"But it makes no sense," Merlin shouted. "Why would an enemy sorcerer afflict all Camelot with bad poetry?"
"Have you got any better ideas?" asked Arthur. "It must be some kind of magic."
Merlin agreed glumly. It was clearly time to consult Gaius.
They found him in his chamber, leaning his forehead against the bookcase, sighing softly and murmuring to himself about how he would never be worthy of the favour of his benevolent and handsome King.
And that was something Merlin didn't want to think about ever again.
"Are you sure this isn't normal?" Gaius asked once Arthur had explained. "I don't feel at all unwell."
"Wouldn't that be the point?" asked Arthur.
"Well then, it would seem to be some kind of magic affecting people's emotional state. But Merlin's right, I can't see what anyone would hope to achieve. And you two are not affected at all?"
"I'm not affected," corrected Arthur. "Merlin, on the other hand is gone beyond insanity."
Merlin blushed. He had hoped not to have his poetry rolled out before Gaius.
"Though actually," Arthur continued, "Sir Fergus was behaving completely normally at lunchtime and so were Cedric and Cador." Merlin looked at him blankly. "No one in my hunting party is showing any symptoms. It must be something that was done while we were away "
"Then that makes even less sense," said Merlin. "If anyone was attacking Camelot surely they would want to include you. And I still say it's a really stupid thing to do."
"More to the point," said Gaius, "we've had a very quiet few weeks. I don't believe there have been any visitors to the castle, not even traders. And while it could be one of the local people, it seems a strange way for someone to show their magic if they'd been hiding it for years."
"It seems to be restricted to the castle," said Arthur. "We might find out who if we track down how it was done."
An hour and a half later, Gaius had them making lists of anything new or changed in the last few weeks.
Merlin had worked his way methodically through the different kitchen supplies; replenishment of the grain stores, apples from the south orchard, flour from a new miller. ("It's not going to be in the flour," said Arthur disdainfully, but Gaius perked up and had them sneak down to the storerooms to get him samples to test. It wasn't in the flour.)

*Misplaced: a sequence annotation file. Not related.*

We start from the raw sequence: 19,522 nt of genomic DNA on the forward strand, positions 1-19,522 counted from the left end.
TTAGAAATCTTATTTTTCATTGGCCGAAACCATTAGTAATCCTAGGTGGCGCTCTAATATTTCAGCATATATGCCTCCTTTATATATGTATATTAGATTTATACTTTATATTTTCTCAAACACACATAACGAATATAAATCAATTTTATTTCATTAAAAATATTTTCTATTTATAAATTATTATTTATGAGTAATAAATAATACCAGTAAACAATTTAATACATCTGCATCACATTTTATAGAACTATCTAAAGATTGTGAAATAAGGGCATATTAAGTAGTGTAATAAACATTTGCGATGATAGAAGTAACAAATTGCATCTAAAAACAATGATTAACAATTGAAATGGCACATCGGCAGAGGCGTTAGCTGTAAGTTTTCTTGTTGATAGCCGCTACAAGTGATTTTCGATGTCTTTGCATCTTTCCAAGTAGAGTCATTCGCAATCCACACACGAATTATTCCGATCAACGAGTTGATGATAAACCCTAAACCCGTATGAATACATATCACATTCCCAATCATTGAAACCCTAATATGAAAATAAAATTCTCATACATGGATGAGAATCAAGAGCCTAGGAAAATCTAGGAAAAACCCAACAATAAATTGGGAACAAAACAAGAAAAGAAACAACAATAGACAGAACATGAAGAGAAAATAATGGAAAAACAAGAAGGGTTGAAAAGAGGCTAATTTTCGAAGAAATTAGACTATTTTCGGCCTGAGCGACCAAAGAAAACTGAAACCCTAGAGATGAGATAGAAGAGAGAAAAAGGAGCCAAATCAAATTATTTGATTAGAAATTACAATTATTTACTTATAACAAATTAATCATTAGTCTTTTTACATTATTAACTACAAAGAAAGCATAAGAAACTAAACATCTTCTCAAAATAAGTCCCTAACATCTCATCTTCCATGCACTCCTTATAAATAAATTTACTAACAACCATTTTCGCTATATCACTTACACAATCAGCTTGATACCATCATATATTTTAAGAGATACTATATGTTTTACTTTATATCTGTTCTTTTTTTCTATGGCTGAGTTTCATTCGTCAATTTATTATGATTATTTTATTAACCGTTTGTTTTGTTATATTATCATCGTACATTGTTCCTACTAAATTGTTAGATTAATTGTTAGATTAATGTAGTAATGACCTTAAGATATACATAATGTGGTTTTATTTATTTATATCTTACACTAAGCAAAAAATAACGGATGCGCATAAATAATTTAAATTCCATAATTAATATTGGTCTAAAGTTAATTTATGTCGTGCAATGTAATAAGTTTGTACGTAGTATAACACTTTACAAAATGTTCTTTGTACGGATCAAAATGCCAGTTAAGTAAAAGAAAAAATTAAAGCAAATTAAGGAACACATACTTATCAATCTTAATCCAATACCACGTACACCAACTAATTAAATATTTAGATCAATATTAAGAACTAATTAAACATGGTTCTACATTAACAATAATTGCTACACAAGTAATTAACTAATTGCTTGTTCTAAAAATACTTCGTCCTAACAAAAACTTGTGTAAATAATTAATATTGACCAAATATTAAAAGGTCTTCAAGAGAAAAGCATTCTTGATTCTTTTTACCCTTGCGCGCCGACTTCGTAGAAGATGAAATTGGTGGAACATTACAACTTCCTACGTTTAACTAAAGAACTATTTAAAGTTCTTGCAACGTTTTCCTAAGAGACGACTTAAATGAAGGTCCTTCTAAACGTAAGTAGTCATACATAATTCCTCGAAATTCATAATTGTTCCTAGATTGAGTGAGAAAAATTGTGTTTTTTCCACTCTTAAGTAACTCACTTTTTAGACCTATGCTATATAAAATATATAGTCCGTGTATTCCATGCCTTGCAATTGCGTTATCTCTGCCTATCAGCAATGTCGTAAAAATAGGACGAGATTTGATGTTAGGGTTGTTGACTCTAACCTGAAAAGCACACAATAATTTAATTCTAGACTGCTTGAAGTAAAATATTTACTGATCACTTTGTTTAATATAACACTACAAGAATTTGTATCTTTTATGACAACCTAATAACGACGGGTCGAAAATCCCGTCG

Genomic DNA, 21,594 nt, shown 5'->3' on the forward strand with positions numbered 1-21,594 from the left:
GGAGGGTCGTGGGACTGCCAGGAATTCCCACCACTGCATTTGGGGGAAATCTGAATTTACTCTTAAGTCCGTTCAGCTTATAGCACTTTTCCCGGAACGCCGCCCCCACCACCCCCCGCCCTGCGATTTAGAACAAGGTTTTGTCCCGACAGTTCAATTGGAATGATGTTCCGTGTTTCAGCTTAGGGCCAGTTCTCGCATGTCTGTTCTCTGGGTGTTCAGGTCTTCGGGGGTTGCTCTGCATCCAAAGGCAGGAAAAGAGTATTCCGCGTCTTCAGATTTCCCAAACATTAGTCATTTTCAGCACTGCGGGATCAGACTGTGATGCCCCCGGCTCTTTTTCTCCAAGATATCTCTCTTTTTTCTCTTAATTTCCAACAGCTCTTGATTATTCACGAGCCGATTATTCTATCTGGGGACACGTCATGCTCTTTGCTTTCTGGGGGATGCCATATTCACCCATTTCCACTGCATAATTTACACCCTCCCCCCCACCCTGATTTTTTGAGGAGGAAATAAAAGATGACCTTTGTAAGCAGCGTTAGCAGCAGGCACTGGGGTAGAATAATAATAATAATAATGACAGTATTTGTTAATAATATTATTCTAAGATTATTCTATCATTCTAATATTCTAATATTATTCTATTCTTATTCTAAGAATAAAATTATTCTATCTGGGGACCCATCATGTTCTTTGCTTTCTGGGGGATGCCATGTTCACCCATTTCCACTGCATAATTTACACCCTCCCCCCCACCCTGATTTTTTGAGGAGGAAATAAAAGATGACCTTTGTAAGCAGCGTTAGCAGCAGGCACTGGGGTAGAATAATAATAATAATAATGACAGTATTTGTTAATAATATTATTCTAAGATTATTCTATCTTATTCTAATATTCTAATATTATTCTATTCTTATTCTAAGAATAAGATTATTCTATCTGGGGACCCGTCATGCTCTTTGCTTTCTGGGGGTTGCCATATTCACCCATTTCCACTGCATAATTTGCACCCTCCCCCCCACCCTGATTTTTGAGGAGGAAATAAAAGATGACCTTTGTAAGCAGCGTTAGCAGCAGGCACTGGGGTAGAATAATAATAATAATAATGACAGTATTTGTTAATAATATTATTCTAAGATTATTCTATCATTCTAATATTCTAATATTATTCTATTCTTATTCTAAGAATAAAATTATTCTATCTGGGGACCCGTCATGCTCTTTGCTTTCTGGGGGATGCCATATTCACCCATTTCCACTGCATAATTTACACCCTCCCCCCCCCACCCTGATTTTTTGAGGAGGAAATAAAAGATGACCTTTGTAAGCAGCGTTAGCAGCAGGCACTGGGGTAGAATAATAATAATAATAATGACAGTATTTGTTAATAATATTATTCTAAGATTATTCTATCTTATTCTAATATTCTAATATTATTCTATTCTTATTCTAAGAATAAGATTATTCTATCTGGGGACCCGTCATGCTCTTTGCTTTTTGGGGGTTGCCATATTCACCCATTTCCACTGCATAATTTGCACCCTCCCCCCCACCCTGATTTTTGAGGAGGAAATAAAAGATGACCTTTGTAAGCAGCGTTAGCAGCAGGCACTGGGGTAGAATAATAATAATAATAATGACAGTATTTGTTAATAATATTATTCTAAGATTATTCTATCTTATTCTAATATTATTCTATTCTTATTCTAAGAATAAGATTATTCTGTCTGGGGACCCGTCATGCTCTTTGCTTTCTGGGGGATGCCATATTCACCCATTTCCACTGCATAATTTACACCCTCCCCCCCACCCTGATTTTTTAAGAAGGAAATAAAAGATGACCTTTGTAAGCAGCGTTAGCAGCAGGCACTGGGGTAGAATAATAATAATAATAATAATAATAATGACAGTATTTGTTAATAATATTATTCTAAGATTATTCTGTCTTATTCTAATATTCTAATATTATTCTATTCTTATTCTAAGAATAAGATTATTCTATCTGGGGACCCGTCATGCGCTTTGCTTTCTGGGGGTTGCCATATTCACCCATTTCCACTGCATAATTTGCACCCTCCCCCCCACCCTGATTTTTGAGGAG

"This is no use," said Merlin in the end, shoving his chair back on the table and scowling. "Camelot is a castle, even in a quiet week there must be a hundred people who have business here. We're not going to track it down this way." He kicked petulantly at the rushes on the floor and tried to ignore the seductive phrases forming in his mind about impossible tasks and unsung heroes.
"Flowers," said Arthur suddenly. "You compared my eyes to crushed blue flowers." Merlin scowled harder.
"No, I've got it," insisted Arthur, kneeling on the ground and plucking an almost invisible petal from among the rushes Merlin had disturbed. "Do the rushes on our floors normally come with flowers attached?"
"When rushes are gathered," explained Gaius after much poring over old books, "there will often be other plants caught up in them and normally that would be no problem at all. But this particular flower has a known mood-altering affect."
"See," said Merlin, "not a deranged sorcerer at all."
"It's about the first time anything's happened in Camelot that I can't blame on a mad warlock," muttered Arthur.
"The flower's properties are released when it's petals are crushed," continued Gaius, "and with people walking all over the rushes that must pretty much have all happened within a few days of them being put down. With no more exposure, the effects should wear off in a few more days. Unless... "
"Unless more rushes are gathered from the same place with the same flower mixed in with them," finished Arthur.
"Fortunately," said Gaius, "this flower really is quite rare and as it also has medicinal properties, I would be quite happy to gather it all from the reed beds. And when I say 'I', of course I really mean Merlin."
Late that evening, Merlin balanced precariously on the prow of a punt, Gaius sitting comfortably in the bottom and directing their course.
"I really don't see why I have to be the one to wade through rivers in the middle of the night," he complained. "Just because Arthur's the Prince. Isn't defeating an evil flower knightly enough for him?"
"Now really Merlin," said Gaius, "you're not thinking. The thing about wild flowers is that unless you unearth every root they grow back again. And we really don't want a repeat of this week. The two of us alone in the dark means we can use your magic to kill this off for good."
"Good plan," said Merlin, feeling a bit more cheerful. "And I can do magic from the boat, without getting wet. I like this plan."
"Not so fast," said Gaius. "This really is a rare plant and I really could do with as much as we can gather for my stores. Here's a basket, and be careful to pluck the flowers at the stem; if you crush the petals, you're going to be reciting bad poetry for at least a week longer than anyone else."
"Thanks a lot," muttered Merlin, lowering himself over the side of the punt and wading gingerly into the dark cold water.